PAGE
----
M4 Midlands Microbiology Conference held 13-14 September 2018
On 13-14 September, the University of Warwick hosted the 5th annual M4 Midlands Microbiology Conference organised jointly by Dr Freya Harrison, Dr Yin Chen and Profesor David Roper in SLS as well as Dr Meera Unnikrishnan, and Dr Chrystala Constantinidou, from WMS. The conference attracted over 140 participants from throughout the UK with outside speakers from the Pasteur and Karolinska Institutes, and featured a wide breath of microbiology from environmental phage biology to the influence on the bacteria cell wall in host physiology. Microbiology research at Warwick featured prominently at the conference including poster prize winner Carmina Micelli as well as the Antimicrobial Screening Facility which is a unique facility in the area supporting academic and industrial requirements. The conference was sponsored with generous support from the Microbiology Society, The Company of Biologists and Society for Applied Microbiology as well as a number of exhibiting companies.
Undergraduate runs STEM CREST Awards
Brittany Harrison, a Life Sciences undergraduate student, has been running STEM projects in the SLS teaching labs over the summer. Here she tells us more:
'Every Wednesday throughout August, 25 year 9 and 10 students from secondary schools across Nuneaton, Rugby and Bedworth have joined me in the Life Sciences department at the University of Warwick to complete STEM CREST awards- the only nationally recognised award by the British Science association for STEM enrichment outside of school curriculum. Throughout my summer, I have been an intern for ThinkHigher, a project ran in collaboration with The University of Warwick, Coventry University, local authorities and local FE colleges. ThinkHigher has provided me with a platform to offer these young people the facilities and learning space to expand on their own scientific interests. We have been carrying out investigations in the undergraduate laboratories related to health and disease, which has involved microbiology techniques that I didn’t get to practice until the second year of my degree, as well as interactive tours around the WMG engineering workshops and the Phytobiology facility.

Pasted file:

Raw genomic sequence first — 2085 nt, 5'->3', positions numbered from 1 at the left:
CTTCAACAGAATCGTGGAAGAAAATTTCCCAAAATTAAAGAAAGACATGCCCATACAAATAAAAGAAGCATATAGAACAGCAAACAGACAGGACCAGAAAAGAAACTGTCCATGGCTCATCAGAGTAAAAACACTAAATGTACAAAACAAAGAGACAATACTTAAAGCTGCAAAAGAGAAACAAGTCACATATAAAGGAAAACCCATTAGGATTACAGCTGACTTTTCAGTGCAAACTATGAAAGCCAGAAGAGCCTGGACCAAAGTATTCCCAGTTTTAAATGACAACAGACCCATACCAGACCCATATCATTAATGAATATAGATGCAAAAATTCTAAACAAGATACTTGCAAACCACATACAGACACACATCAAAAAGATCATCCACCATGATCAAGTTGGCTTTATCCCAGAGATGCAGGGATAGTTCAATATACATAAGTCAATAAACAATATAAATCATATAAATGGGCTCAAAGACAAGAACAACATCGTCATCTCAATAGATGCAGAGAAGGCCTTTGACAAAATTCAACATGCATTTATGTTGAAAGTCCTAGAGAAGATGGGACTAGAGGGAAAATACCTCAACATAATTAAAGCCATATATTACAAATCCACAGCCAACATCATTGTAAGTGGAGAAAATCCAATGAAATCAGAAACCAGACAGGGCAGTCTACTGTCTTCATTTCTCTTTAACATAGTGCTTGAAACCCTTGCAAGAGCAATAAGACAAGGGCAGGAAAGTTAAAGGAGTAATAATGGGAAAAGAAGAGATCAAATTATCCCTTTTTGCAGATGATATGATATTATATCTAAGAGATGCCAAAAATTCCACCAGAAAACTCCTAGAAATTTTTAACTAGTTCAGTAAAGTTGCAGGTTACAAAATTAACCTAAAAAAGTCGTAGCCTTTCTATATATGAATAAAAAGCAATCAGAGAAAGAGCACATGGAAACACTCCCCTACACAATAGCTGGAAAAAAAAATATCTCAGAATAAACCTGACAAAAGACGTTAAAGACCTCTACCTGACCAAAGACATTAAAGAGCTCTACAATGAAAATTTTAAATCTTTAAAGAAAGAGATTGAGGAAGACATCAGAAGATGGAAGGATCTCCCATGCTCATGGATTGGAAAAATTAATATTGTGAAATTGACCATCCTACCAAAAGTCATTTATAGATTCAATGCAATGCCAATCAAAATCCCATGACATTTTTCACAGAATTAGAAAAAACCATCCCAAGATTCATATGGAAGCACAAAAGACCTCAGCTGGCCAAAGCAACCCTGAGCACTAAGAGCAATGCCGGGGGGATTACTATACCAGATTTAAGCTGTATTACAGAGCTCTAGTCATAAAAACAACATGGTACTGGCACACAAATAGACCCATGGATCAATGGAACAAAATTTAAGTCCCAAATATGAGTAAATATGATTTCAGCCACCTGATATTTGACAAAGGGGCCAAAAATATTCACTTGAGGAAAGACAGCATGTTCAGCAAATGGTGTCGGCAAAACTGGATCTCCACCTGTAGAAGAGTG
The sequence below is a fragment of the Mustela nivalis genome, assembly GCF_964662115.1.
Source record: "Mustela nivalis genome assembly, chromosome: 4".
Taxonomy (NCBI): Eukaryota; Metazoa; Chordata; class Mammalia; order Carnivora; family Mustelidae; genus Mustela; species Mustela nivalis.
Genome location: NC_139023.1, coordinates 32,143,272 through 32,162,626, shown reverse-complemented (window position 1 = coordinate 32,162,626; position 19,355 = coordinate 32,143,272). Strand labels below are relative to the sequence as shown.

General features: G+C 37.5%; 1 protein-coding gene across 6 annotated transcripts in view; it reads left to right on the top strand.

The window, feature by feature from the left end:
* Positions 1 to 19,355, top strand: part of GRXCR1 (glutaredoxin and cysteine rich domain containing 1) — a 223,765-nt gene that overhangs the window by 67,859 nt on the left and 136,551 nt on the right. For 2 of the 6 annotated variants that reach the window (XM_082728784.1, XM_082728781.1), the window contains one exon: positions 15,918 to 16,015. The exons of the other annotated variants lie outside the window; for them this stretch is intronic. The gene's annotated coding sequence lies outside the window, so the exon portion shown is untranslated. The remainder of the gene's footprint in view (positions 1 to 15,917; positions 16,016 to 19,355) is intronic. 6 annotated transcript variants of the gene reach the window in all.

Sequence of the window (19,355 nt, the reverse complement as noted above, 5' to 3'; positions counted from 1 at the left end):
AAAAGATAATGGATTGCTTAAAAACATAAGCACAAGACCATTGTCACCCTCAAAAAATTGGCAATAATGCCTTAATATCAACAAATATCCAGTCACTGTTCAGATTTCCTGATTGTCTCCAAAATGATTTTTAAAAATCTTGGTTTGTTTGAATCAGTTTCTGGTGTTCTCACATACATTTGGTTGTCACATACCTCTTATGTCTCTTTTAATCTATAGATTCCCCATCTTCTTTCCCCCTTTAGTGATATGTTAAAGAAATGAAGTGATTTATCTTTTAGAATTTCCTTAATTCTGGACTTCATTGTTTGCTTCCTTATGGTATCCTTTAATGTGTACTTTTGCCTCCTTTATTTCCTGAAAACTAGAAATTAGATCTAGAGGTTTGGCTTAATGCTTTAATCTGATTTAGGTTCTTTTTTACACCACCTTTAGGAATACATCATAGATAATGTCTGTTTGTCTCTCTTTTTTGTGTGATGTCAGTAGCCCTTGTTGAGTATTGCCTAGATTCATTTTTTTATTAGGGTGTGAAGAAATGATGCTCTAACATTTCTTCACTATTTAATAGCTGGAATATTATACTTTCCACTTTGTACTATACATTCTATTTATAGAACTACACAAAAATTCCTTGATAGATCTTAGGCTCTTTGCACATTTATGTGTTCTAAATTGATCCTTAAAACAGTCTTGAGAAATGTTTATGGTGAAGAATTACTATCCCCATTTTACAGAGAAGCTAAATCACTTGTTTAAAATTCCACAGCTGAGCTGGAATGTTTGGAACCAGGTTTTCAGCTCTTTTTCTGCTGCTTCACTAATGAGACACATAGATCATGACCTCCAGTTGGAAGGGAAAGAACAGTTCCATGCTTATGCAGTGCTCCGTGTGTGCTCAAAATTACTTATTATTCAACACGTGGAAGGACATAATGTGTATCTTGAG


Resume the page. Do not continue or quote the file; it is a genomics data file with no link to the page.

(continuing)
Science is an eternally incomplete topic, and I feel that this fact is only truly understood when exploring science in a practical and creative way, as opposed to text-book learning in schools. Running the CREST awards has provided these young people with a mature learning experience which much more truly represents the everyday life of a scientist.'
UK scientists to join Arctic research ship 'drifting' past North Pole
UK scientists will join what could be the largest-scale Arctic research expedition ever planned when the German research ship RV Polarstern is deliberately lodged into sea ice to drift past the North Pole. Research includes Dr Hendrik Schaefer of the University of Warwick’s School of Life Sciences.
Image courtesy of Alfred Wegener Institute.
Student satisfaction at Warwick
Survey results out recently reflect very positively on the School of Life Sciences. These surveys reveal student perception of study here in Life Sciences and also what graduates go on to achieve. We are pleased to see the satisfaction our students show with their education at Warwick. We greatly value their feedback and respect their judgement.
Our 2018 NSS (National Student Survey) results are excellent with a score of 93% for overall student satisfaction. This is a survey of all undergraduate finalists at UK universities and colleges to understand and improve students’ experience of higher education. Staff and students are working very closely on developing new ways to extend and enhance their learning and the NSS is a key element of our collaborative approach to overall enhancement at Warwick. PTES (Postgraduate Taught Experience Survey) results are also excellent with a score of 89% for overall student satisfaction, which is above the Russell Group and Sector average.